It is her father, an engineer, that introduced Marguerite Canal (1890-1978) to music and the rich literary culture, thus helping her transform into a wonderful melodist. Winner of the 1920 Prix de Rome, she became the fi rst woman in France to conduct an orchestra in 1917. Musicologist Mario Facchinetti said about her in 1956: “Marguerite Canal is an inspired composer whose French melodies hold the style brought by Fauré, Debussy and Duparc; a style that is simple, noble and pure”.
Most admired mezzo-soprano of her time, Pauline Viardot (1821-1910) premiered numerous roles, including Glück’s Orfeo (in Berlioz’s revised version) in which she triumphed in Paris in 1859. Retiring from the stage in 1863, she then devoted herself to composition and teaching at the Conservatoire national de Paris. She worked as a singer, pianist and composer with Robert et Clara Schumann, Brahms, Liszt, Chopin, Fauré, St-Saëns, Gounod, Massenet, Meyerbeer and her “friend-lover”, Russian author Ivan Turgenev.
Born in Berlin to a violinist mother and biologist father who studied alongside Louis Pasteur, Wally Karveno (born in 1914) led a double life as a stage actor and singer. She published an autobiography, Madame Quelqu’un, without, however, neglecting her teaching and composing, which she started at a very young age. Comfortable in cabarets as well as in bigger theaters, she proposed here a delicious melody which would not have denied Kurt Weill. Now almost at the age of 100, she lives in Paris and still occurs in concerts.
Winner of a Prix d’Europe in 1946, Quebecker Jeanne Landry (1922-2011) studied piano in Paris with Yves Nat and writing with Nadia Boulanger and Noël Gallon. This exceptional pianist and accompanist, taught harmony and writing at Quebec’s Université Laval where she also conducted an accompanying class, before dedicating herself entirely to composition. Amongst others, she has composed numerous works for piano and two song cycles.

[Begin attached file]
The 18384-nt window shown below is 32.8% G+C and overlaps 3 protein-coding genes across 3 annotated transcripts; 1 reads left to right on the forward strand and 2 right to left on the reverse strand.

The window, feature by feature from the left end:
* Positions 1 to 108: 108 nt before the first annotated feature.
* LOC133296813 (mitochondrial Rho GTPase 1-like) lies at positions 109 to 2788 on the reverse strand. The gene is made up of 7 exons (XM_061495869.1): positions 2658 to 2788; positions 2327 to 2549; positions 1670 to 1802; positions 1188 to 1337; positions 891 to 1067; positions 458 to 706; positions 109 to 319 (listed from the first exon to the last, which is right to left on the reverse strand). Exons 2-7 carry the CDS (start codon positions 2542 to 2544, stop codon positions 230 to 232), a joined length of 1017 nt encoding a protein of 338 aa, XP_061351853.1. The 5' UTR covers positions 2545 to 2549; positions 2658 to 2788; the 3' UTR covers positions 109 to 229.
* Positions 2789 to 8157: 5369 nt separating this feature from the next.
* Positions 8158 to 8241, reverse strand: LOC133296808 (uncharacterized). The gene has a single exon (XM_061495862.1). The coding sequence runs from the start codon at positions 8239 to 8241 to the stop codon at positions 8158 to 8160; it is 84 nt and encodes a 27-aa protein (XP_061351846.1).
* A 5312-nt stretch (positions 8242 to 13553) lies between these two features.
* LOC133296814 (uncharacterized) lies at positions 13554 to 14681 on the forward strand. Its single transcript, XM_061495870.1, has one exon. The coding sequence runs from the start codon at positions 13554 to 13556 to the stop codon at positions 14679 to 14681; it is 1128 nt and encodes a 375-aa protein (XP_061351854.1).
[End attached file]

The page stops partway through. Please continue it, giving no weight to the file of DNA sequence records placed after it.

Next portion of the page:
Lili Boulanger’s (1893-1918) career was prematurely cut short by her failing health. First woman composer to win the prestigious Prix de Rome in 1913, she set to music Francis Jammes’ poem Clairières dans le ciel (Clearings in the Sky) the following year. She laboured to complete various works for musical backgrounds, of which her masterpiece Pie Jesu which she dictated to her sister Nadia before dying of intestinal tuberculosis.
Nadia Boulanger (1887-1979) was a dedicated composer, with her best-known work being the song cycle Les heures claires, written between 1909 and 1912. Upon the death of her sister Lili, she gave up writing and dedicated herself to musical direction, to the dissemination of Lili’s works and to teaching. She influenced generations of young composers.
A child prodigy and essentially a self-taught musician, Amy Marcey Cheney Beach (1867-1944) was already giving public recitals by age seven, playing the works of Handel, Beethoven, Chopin, as well as her own. Lone female member of the Second New England School (also called the Boston School), she has an extensive list of compositions, from piano works to chamber music, as well as a dozen cycles of songs for voice and piano in french, in german and in english.